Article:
Although there's life left in Windows 10 Mobile in terms of updates and support, new hardware is almost non-existent, plus repairs and spares for older hardware are becoming tricky - so it makes sense for everyone to be aware of the best of the rest, flagships from other platforms. And with the productivity-centric Blackberry KEY2 in the office, it seemed appropriate to put up a direct comparison with a Windows 10 Mobile handset, an OS which is itself - these days - equally centred on 'getting things done'.
After several enquiries as to the latest table I'd put together for all the various Windows 10 Mobile-compatible smartphones, and realising that I'd lost track myself, I thought that a refresh was appropriate, approximately three months on from the previous incarnation and with several updates applied, not least confirmation of the extended support and special treatment given all Windows 10 Mobile branches (when compared to the appropriate Desktop branches).
You may remember that, around a month ago, Uber dropped its UWP application for Windows 10 devices (including phones), switching to a PWA (Progressive Web Application) that worked on all devices via their embedded browser engines. Including Windows 10 Mobile, though there are some wrinkles to overcome if you want the best experience. Here are a few pointers.
A slightly depressing subject on which to start the week, but recent activity (or rather lack of it) by Microsoft has led even me, one of the most enthusiastic supporter of Windows on phones, to wonder whether the creeping neglect of the OS by Microsoft in terms of its ecosystem and services, amounts to a 'death of a thousand cuts'...
OnePlus has carved up a reputation for 'no fuss, affordable Android flagships' and this makes it a prime candidate for a starting Android handset for someone coming from a different ecosystem, such as Windows 10 Mobile. Yesterday I pitched the OnePlus 6 against the Alcatel IDOL 4 Pro, this time I wanted to pitch its rather good camera against one of the best, the classic Lumia 950 XL. Buckle up, for this one's closer than you might think!
In our continuing efforts to provide comparisons for those trying to match up Windows 10 Mobile smartphones to possible Android-running upgrades, here's the latest, with the last sold Windows phone (Wileyfox Pro aside) pitched against the very latest OnePlus 6.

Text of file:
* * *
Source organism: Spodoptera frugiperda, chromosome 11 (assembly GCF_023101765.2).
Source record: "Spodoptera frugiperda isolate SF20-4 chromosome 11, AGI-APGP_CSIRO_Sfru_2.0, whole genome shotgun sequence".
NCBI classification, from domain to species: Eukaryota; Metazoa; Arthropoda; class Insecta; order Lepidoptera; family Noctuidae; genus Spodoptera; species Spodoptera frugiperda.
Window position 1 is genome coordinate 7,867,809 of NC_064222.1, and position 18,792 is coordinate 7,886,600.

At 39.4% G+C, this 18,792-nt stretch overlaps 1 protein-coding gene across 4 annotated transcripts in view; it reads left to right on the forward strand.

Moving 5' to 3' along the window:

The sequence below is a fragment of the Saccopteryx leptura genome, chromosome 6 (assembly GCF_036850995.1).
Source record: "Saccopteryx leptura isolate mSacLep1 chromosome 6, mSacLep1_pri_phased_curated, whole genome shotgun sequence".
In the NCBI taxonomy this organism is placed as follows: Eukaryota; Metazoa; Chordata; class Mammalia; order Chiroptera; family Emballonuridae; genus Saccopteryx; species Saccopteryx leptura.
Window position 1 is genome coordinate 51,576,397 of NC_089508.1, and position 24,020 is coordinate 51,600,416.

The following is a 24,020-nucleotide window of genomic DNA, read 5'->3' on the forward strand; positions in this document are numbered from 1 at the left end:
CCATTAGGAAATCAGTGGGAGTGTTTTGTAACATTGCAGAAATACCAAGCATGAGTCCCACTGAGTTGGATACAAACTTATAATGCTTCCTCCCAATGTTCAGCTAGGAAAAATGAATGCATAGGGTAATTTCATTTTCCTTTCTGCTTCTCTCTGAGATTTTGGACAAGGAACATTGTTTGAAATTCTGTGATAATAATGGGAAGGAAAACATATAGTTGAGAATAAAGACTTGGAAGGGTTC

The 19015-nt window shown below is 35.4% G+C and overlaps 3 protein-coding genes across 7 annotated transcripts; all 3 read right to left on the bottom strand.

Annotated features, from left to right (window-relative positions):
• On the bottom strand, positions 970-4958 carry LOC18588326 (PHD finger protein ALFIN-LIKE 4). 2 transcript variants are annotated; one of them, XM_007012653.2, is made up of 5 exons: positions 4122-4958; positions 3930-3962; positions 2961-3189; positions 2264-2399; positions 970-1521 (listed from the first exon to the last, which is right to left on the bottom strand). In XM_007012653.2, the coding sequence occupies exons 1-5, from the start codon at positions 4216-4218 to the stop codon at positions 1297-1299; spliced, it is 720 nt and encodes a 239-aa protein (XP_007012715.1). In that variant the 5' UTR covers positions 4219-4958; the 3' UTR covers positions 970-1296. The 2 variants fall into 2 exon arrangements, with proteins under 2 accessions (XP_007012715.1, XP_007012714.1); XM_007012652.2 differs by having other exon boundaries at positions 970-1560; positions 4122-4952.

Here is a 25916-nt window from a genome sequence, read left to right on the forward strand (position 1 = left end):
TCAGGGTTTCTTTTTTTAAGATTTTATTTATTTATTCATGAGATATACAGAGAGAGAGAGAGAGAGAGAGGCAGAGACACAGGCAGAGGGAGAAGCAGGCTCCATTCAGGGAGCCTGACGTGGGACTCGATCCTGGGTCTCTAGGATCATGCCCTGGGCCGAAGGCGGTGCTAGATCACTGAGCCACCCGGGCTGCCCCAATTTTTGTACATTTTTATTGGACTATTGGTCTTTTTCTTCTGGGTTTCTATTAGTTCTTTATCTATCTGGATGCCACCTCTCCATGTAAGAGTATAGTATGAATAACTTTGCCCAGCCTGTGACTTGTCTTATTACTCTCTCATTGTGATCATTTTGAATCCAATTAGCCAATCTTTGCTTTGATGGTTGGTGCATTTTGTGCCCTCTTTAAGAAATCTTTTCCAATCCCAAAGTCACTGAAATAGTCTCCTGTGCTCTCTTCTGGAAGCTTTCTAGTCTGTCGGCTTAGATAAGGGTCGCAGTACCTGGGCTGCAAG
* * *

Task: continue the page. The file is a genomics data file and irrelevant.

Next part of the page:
It's tough to compare large numbers of camera phones at the same time - four is about the limit in terms of coverage on the web. But it's perfectly valid to pick out interesting groupings. In this case, the classic Lumia 1020 and 950 (this being AAWP, and yes, I'm still flip-flopping on which is 'best' for imaging) versus modern flagships which have just had updates. The Galaxy S9+ has just had its second system update, while the Pixel 2 XL hasn't been tested here for six months and now runs a whole new OS, Android P(ineapple), and with its 'Visual Core' chip activated. Whatever happens, it's going to be a power imaging shootout...
Articles such as this from the Microsoft Windows team, announcing push notifications from web pages in Edge, are all very well, but there's a key phrase used in this post:"via the Push API, beginning with the Windows 10 April 2018 Update". Now, you probably hate web pages sending notifications as much as I do, but the technology is important for when you really do want it to work, e.g. for a social client like Twitter and its new PWA (Progressive Web Application). At which point, what we need for Windows 10 Mobile, as one last 'hurrah', is a final branch update - to the 'April 2018 Update', or branch 1803.
Every time I pick up a Windows phone there's a certain air of 'getting things done' - it's that sort of OS. But even Windows 10 Mobile is limited in the applications it can run, whereas most predictions of the upcoming 'Surface Mobile' (Andromeda) are for full Windows 10 on ARM in a folding experience. But for the moment, what if you were to do without the 'folding' bit?
Brand new this week is the Honor 10, which - despite its sub-£400 price tag - boasts a ground-breaking new 'AI-based' camera. Software-based stabilisation, analysis of scene details to adjust processing for each interpreted depth layer, and to enhance subjects according to how people like seeing them. But how does all this hold up to the classic Lumia 950 - can all this new computational tech beat a quality classic?